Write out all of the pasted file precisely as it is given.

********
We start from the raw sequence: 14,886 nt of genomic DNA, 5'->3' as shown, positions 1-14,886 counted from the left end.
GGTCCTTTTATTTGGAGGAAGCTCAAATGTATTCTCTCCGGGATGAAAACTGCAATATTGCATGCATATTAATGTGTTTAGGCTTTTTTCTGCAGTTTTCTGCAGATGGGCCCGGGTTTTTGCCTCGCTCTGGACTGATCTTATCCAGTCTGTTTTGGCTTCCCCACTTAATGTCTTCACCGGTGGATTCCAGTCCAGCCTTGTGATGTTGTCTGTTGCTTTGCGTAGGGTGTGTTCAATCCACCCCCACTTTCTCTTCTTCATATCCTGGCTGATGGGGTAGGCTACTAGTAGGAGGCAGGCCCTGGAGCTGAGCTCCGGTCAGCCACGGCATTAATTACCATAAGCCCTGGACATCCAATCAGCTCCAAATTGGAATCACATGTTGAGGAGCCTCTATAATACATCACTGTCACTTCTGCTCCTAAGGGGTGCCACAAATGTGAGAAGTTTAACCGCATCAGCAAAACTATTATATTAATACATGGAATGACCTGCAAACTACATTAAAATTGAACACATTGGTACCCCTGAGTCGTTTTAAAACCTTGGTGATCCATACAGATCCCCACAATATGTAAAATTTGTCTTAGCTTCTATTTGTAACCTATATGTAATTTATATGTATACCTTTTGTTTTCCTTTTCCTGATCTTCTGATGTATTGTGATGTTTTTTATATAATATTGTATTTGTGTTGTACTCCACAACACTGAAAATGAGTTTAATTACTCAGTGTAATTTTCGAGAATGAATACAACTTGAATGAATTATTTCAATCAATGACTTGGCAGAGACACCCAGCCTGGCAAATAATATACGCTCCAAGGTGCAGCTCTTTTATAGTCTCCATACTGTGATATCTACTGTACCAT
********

We start from the raw sequence: 14,886 nt of genomic DNA, 5'->3' as shown, positions 1-14,886 counted from the left end.
GGTCCTTTTATTTGGAGGAAGCTCAAATGTATTCTCTCCGGGATGAAAACTGCAATATTGCATGCATATTAATGTGTTTAGGCTTTTTTCTGCAGTTTTCTGCAGATGGGCCCGGGTTTTTGCCTCGCTCTGGACTGATCTTATCCAGTCTGTTTTGGCTTCCCCACTTAATGTCTTCACCGGTGGATTCCAGTCCAGCCTTGTGATGTTGTCTGTTGCTTTGCGTAGGGTGTGTTCAATCCACCCCCACTTTCTCTTCTTCATATCCTGGCTGATGGGGTAGGCTACTAGTAGGAGGCAGGCCCTGGAGCTGAGCTCCGGTCAGCCACGGCATTAATTACCATAAGCCCTGGACATCCAATCAGCTCCAAATTGGAATCACATGTTGAGGAGCCTCTATAATACATCACTGTCACTTCTGCTCCTAAGGGGTGCCACAAATGTGAGAAGTTTAACCGCATCAGCAAAACTATTATATTAATACATGGAATGACCTGCAAACTACATTAAAATTGAACACATTGGTACCCCTGAGTCGTTTTAAAACCTTGGTGATCCATACAGATCCCCACAATATGTAAAATTTGTCTTAGCTTCTATTTGTAACCTATATGTAATTTATATGTATACCTTTTGTTTTCCTTTTCCTGATCTTCTGATGTATTGTGATGTTTTTTATATAATATTGTATTTGTGTTGTACTCCACAACACTGAAAATGAGTTTAATTACTCAGTGTAATTTTCGAGAATGAATACAACTTGAATGAATTATTTCAATCAATGACTTGGCAGAGACACCCAGCCTGGCAAATAATATACGCTCCAAGGTGCAGCTCTTTTATAGTCTCCATACTGTGATATCTACTGTACCAT